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  1. Default Problem: I want to learn more about the places I'm driving through in real time?

    Hi Everyone,

    This is something I'm think about a lot, but can't find any way of listening to radio programs that allows me to do this.

    For example, I was looking through the window while driving through Yosemite the other day, and was hoping to hear stories about the park and its nature environment but didn't know where to look to find out more about it.

    Has anyone else had a similar experience, or could let me know of anything that exists to solve this problem.

    Many thanks,


  2. #2
    Join Date
    Dec 2008
    Melbourne, Australia

    Default Sources other than the radio.

    Hi, and Welcome to the Great American RoadTrip Forum.

    Occasionally one comes to places where on the AM band local information is available. This is becoming less and less the case. However, when it comes to National Parks, there is quite a volume of information handed out at the entrance gate. It pays to find a place to pull over and park, maybe make a cuppa and read through it all. Of course the rangers are always willing to share whatever they know to satisfy your desire for information.

    I have also found the occasional place where they hand out tapes or CDs to play as you drive alone. But they are rare indeed.

    Besides that research prior to the trip would be your best source.


  3. #3
    Join Date
    Jan 1998
    Las Vegas, Nevada

    Default Roadster II is part of the solution -- it's what we use on the road

    I had planned to create an audio guide to I-15 between Devore and Las Vegas for exactly this reason. There is a tremendous amount of local history and lore than only a handful of people know located within 5-15 minutes of this highway -- and most people would never actually get off the highway to see if -- even if they knew about it -- but I bet lots of people would like to "know" about it.

    There are some audio guides that have been produced for the Revolutionary War and Civil War battlegrounds and a handful of similar products for other parks around the country. The problem is.... it is technologically challenging to create such a product that will run on the scores of mobile devices that people have.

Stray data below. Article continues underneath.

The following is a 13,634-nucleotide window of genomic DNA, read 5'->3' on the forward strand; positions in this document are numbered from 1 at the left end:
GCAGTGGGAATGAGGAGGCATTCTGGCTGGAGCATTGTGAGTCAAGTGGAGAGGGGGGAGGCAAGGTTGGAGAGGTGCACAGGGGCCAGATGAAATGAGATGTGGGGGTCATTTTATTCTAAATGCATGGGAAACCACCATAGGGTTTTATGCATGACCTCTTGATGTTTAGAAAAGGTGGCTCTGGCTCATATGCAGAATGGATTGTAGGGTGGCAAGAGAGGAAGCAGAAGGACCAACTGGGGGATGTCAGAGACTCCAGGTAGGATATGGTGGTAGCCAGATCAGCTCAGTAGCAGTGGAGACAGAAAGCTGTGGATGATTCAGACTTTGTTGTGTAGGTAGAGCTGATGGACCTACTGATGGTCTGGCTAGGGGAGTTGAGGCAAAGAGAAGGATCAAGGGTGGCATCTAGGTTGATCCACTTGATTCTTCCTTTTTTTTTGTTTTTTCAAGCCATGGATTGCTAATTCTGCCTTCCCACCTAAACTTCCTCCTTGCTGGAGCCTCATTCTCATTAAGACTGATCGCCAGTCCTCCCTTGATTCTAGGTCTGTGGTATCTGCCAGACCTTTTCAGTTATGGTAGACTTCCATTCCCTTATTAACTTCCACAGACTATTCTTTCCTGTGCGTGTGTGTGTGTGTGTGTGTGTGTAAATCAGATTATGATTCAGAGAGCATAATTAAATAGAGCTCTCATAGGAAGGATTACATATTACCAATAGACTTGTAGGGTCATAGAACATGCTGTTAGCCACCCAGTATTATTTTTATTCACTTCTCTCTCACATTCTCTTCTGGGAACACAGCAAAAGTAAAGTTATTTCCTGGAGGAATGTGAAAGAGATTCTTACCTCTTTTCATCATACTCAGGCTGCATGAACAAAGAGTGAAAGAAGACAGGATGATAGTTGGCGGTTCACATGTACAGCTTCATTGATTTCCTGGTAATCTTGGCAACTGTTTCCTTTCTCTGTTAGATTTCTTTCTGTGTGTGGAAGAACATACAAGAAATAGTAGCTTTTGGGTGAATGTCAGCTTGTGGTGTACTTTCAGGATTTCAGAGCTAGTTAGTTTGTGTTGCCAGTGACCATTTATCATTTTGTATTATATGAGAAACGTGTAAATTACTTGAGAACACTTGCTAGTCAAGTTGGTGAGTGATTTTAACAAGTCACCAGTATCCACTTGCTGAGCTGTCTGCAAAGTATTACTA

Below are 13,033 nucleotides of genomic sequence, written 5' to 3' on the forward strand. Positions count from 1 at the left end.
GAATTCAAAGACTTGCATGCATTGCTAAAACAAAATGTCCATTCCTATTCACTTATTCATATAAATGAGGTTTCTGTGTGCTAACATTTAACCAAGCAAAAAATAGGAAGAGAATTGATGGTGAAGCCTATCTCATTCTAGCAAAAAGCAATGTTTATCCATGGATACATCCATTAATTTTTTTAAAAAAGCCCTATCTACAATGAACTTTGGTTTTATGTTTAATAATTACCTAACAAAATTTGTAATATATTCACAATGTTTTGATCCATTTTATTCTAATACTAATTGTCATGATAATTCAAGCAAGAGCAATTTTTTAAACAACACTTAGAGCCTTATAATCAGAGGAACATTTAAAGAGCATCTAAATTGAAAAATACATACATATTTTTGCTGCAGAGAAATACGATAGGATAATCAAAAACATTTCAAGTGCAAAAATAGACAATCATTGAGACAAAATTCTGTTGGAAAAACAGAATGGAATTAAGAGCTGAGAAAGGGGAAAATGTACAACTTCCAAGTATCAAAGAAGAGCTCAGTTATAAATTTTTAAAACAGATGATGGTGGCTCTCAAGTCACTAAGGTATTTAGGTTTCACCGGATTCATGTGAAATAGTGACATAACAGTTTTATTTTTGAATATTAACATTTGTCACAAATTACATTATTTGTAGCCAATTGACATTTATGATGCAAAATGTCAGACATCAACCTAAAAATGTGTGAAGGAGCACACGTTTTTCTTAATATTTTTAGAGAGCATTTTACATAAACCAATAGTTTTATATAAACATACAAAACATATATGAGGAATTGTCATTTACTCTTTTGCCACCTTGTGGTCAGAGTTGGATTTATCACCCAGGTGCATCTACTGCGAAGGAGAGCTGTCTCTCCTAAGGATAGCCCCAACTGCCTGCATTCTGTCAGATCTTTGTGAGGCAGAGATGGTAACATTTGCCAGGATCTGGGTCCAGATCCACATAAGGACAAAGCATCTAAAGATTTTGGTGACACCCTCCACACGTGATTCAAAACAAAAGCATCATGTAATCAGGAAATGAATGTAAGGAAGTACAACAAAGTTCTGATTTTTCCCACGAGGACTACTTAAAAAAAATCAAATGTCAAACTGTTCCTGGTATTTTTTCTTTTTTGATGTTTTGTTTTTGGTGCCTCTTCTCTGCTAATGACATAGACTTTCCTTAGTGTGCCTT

Audio books that play through car speakers comes the closest. Here is the device we use in our road trip car for this purpose. (Obviously in National Parks -- you can't rely on radio transmissions, or wireless connections -- so you have to have a product that you can download to your device and then play it through a speaker system -- like your car radio.

    Once you have this device -- then you have to look for the those audio books or audio files that will deliver the content you want.


  4. #4
    Join Date
    Jan 1998
    Las Vegas, Nevada

    Default Real Time is REALLY fraught with challenges!

    The Real Time -- aspect is much more challenging. Again, I had figured out a way to use repeaters coordinated with vehicle GPS devices to load the appropriate audio clips at the right spot --- But, this is incredibly expensive to provide. I could never make the economics work in our favor.

    No doubt some enterprising business owner will eventually figure this out -- but it makes something as relatively complicated like the RTA Maps program (back-end processing) look like child's play.

    There are probably a dozen or so serious programmers who have worked on creating such a system for use in national parks over the last 5-6 years -- but the economics and the scalability and keeping everything updated in a timely fashion prices the equipment outside any rationale discussion.


  5. #5
    Join Date
    Jan 1998
    Las Vegas, Nevada

    Default Much more than I thought!

    Here are some of those resources...

    Civil War Battlefields Podcasts

    NPS -- Grand Canyon -- Cell phone tours

    Here is a company that has created audio tours for six national parks!

    A GPS-triggered tour of Grand Tetons and Yellowstone

    Actually, when you start looking -- Wow, there are a number of products!


  6. #6
    Join Date
    May 2011
    Southern California


    When we were at Johnson Space Center, Houston, this past summer, there were QR codes all over the place. You could use your QRCode Reader app and listen to more information. Or, you could rent a device similar to an iPod, press numbers shown on the information panel, and listen to extra information. We used something similar to this device, at Ellis Island in NY, two years before that.

    We have found that most of the more popular national parks have audio tours for purchase available on CD. It's rare that they have them on cassette tape any more.

    More info: For those vehicles that still have cassette players (like our pickup), you can purchase a device (probably more likely online or at the bigger electronic stores than at discount dept stores)adapter that will allow you to play other things. It's old technology, but there is a cassette with a wire and a headphone jack that can be hooked into a CD Walkman player, iPod/mp3 player, iPhone/smartphone or iPad/tablet. When our old adapter broke, I bought one at Big Lots for a couple of dollars.

    Last edited by DonnaR57; 11-09-2014 at 10:37 AM.

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